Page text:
Date posted: September 30, 2014
Believe it or not, there are many ways to create a stream of income from your annuity. In Marketwatch’s “The 6 best ways to collect on your annuity,” Stan Haithcock tells us what he thinks are the best ways to annuitize. The first annuities, dating back hundreds of years, were immediate annuities that created an income stream after you made a lump sum payment. Most deferred annuities can also be annuitized now to create income that lasts for a certain time frame or for the rest of your life. Your income payments come from your principal and interest, so there are tax advantages when the money is outside of an IRA account. Lifetime income payments are based on your life expectancy and interest rates when you annuitize. You transfer your risk to the insurance company in hopes that you will live a long life and they will continue to pay you long after your principal has been depleted.
The first option for annuitization that Stan lists is life with installment refund. You will receive lifetime income payments until you die and any money leftover if you don’t live until your life expectancy will go to your beneficiary. This option gives you the highest lifetime income stream possible when you want the guarantee that you or your heirs will receive every penny of your money. The life with cash refund option is similar to the first option listed, but any remaining money goes to your heirs in the form of a lump sum rather than a continuation of your annuity payments. Choosing the installment refund makes your payments a little bit higher than choosing the cash refund because the insurance company keeps your money longer and doesn’t pay it out in a lump sum.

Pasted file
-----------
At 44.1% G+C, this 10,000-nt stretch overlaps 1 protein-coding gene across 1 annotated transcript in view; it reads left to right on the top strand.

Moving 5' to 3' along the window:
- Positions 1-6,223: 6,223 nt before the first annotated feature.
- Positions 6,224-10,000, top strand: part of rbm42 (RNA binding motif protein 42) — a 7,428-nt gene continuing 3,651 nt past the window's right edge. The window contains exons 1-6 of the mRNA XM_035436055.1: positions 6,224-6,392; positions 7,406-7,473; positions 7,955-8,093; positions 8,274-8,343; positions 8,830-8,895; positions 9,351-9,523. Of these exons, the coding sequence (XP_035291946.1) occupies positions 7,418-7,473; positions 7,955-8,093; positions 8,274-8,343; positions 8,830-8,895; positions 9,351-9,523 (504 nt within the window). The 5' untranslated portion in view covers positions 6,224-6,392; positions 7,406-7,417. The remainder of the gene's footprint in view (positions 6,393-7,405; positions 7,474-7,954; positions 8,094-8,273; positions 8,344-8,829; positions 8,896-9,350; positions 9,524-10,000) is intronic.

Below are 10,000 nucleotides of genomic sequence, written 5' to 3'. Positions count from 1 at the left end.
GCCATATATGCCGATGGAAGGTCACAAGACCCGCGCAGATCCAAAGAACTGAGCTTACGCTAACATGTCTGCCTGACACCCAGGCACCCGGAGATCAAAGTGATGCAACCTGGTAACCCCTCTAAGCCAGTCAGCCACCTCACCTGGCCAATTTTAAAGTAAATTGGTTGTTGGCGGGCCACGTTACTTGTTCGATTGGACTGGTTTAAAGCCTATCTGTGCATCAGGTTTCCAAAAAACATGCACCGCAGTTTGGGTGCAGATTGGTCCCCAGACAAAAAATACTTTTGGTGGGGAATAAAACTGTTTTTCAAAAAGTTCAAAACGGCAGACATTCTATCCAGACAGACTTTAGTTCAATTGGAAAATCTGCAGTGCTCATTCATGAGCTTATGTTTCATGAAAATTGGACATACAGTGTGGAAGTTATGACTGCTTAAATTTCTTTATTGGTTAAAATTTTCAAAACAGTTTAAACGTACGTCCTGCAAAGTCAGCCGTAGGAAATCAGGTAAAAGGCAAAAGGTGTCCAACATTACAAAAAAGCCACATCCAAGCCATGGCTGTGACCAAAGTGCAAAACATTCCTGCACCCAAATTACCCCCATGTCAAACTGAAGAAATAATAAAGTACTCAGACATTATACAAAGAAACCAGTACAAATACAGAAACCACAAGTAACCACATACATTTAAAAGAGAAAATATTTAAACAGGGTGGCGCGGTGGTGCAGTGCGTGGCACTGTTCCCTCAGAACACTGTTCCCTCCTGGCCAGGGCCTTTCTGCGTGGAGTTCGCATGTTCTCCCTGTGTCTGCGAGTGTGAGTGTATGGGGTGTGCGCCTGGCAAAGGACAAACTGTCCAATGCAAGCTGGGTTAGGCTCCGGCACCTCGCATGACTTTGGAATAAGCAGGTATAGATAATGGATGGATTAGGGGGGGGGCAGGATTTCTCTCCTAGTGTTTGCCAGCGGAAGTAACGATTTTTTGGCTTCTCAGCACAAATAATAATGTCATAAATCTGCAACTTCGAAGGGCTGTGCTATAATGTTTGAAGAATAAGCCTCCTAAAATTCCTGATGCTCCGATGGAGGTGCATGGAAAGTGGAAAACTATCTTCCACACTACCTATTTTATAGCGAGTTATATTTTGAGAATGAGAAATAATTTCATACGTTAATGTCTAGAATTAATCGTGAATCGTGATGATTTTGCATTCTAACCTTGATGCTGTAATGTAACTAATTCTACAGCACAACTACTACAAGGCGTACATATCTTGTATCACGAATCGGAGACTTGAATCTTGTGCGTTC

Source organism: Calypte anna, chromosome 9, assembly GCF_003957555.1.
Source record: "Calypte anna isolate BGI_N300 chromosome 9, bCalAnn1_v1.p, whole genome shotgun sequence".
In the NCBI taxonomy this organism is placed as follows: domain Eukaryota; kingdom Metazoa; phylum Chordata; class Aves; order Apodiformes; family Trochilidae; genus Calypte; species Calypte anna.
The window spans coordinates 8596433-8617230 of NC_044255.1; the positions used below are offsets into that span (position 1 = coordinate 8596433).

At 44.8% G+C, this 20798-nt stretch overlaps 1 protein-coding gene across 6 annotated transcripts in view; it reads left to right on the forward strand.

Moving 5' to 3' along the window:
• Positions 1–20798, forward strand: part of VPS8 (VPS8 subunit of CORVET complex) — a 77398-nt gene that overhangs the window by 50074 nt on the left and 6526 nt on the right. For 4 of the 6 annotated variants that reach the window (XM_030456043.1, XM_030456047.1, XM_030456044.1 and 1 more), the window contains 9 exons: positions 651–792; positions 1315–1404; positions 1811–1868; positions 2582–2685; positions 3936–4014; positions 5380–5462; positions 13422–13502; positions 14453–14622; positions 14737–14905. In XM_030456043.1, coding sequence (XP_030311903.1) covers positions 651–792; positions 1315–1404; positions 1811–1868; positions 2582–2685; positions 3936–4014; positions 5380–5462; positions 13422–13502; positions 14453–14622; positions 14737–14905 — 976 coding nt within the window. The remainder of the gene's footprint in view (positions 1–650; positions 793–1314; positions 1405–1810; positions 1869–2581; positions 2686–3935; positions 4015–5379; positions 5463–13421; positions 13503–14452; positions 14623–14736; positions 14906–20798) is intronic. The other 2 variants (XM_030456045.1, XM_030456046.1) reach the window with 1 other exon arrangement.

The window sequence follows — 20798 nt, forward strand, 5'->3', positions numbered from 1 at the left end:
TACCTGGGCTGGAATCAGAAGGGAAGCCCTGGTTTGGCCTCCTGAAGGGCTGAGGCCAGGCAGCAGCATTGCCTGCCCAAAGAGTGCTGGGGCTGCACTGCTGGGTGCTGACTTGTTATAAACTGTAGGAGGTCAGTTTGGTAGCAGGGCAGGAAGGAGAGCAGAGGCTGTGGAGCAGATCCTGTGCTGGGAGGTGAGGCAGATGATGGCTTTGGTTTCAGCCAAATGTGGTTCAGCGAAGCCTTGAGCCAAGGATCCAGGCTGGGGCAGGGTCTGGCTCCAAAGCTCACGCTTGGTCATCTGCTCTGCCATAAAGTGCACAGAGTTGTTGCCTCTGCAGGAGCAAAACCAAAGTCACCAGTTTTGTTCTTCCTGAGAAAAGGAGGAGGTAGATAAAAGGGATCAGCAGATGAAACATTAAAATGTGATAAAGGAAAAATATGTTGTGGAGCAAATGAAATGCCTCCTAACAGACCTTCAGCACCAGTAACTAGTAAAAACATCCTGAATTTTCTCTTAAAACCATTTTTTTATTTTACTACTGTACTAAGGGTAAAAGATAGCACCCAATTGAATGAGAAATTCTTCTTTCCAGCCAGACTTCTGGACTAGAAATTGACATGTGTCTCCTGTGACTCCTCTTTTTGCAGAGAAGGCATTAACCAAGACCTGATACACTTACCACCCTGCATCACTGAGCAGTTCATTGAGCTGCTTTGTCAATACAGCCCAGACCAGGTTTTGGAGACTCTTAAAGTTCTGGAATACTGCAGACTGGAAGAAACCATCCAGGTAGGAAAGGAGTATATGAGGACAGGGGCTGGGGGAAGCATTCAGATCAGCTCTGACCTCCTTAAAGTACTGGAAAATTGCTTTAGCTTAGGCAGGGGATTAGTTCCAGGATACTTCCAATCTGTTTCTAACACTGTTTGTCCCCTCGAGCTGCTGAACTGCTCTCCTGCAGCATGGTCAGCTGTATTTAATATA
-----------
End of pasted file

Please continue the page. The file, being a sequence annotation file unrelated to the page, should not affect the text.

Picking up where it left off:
Life with period certain is another option when you want to create lifetime income. You will receive income for as long as you live just like with the first two options. You can add a period certain time frame so that your heirs will continue to receive payments if you die before that period is up. The most common time frames are 5 years, 10 years or 20 years. The longer the time frame guaranteed to pay your heirs, the lower your income payments will be. If your main goal with your annuity product is not to create lifetime income, you can opt for a period certain guarantee. You will continue to receive payments for as long as you choose in the contract, typically around 20 years. Five years is the shortest time frame for period certain guarantees and is often chosen by people who ladder their annuity purchases.